Aug 19, 2011 • By

The easy way to tie a bag

A bag-tying machine doesn’t sound all that impressive, but it was a dream in the early 20th century that wouldn’t die for Frank Lindgren, once the chief weighmaster and scale expert at the Washburn-Crosby Co.

Lindgren wanted to come up with a way to keep the women working on the Washburn-Crosby Co. packing floor from having to tie small flour sacks by hand. Instead, he wanted to find a way to put sacks filled with flour onto a conveyor, to a small machine, which would draw the sacks closed with a string and form a knot.

It could then be said that the flour had not been touched by human hands since it arrived at the mill as wheat.

Lindgren picked up old gears, pieces of discarded machinery and other odds and ends. Working for almost three years, he succeeded in completing the machine, shown above, around 1914. It was the first bag-tying machine ever manufactured.

This model tied approximately 24 sacks a minute, a third more than the women on the packing floor had been able to achieve. Initially hand fed to the machine, one young woman in an eight-hour day had tied as many as 12,000 bags.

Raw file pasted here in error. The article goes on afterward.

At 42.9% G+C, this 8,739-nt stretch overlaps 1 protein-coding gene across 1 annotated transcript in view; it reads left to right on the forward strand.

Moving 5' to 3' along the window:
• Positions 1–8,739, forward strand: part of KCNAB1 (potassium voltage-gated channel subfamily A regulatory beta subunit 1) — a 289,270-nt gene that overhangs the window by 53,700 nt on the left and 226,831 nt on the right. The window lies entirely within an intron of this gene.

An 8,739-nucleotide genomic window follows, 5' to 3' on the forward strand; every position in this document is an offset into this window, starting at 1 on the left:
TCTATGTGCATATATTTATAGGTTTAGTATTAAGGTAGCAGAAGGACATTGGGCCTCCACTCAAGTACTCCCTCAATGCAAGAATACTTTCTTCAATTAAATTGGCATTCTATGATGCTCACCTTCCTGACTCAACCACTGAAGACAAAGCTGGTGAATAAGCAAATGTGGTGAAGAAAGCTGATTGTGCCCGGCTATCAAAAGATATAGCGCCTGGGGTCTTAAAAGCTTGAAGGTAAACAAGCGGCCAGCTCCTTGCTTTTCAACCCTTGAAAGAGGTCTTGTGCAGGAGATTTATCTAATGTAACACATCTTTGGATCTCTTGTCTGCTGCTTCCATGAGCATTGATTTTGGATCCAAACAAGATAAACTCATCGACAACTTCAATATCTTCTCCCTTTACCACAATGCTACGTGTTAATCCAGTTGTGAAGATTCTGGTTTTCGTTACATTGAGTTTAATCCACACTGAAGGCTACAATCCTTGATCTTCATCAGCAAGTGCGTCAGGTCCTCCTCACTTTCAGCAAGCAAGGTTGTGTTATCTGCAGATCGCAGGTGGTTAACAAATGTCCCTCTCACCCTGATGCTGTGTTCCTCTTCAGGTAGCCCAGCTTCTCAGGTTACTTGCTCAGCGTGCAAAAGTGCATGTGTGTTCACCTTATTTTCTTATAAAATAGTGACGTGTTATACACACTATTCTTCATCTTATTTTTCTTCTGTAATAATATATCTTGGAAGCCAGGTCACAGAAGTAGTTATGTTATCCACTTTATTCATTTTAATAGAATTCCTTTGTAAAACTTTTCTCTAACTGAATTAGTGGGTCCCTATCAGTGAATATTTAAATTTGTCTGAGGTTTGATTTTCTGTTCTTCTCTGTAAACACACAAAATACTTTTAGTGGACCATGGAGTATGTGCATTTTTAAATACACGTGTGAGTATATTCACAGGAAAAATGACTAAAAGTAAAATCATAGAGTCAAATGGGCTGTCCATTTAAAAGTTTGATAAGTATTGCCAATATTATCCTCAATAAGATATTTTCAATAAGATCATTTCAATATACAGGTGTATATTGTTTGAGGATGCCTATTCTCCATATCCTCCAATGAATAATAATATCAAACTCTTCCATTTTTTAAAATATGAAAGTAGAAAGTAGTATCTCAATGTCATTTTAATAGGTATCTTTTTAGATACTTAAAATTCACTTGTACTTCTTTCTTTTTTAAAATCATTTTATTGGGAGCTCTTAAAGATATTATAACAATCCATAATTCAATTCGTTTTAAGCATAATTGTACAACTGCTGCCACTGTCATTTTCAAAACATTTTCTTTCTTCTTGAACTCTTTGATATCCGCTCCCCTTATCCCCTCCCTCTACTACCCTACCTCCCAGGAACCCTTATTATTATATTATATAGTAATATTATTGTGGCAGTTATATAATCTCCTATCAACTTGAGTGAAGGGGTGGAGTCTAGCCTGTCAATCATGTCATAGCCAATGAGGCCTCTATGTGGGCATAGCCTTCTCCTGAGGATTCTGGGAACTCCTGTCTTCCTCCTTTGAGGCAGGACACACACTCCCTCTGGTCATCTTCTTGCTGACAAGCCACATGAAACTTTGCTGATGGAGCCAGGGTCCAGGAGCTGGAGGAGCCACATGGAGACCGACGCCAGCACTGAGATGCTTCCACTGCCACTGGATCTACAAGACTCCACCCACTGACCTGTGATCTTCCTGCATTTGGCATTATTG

Washburn-Crosby Co. became the only milling company in the world to tie its small sacks automatically. The invention sped up the work, made it neater, more efficient and much more pleasant for the women who did the packing.

Lindgren sold the right to manufacture an improved tying machine to a large eastern manufacturing organization in January 1923. Entirely different from those used in the Washburn-Crosby Co.’s mills, his newer model tied sacks varying in weight from two to fifty pounds. It was also entirely automatic.

The sack moved on a belt from where it was filled to the tying machine. Lindgren received a royalty on all machines sold, as well as a lump sum for the right. He worked on the new machine in Washburn-Crosby Co.’s shops and in return he waived all royalties on future machines used by the company.

Lindgren later invented numerous other devices which proved of great value for us and he was always the man called upon when new mechanical ideas were needed.

Editor’s note: The photo of Lindgren above is from “The Eventually News,” January 17, 1923. The photo of the first tying machine made by Lindgren is circa. 1914. In the same photo, on the right, is the 1922 machine used in the Washburn-Crosby Co.’s mills.

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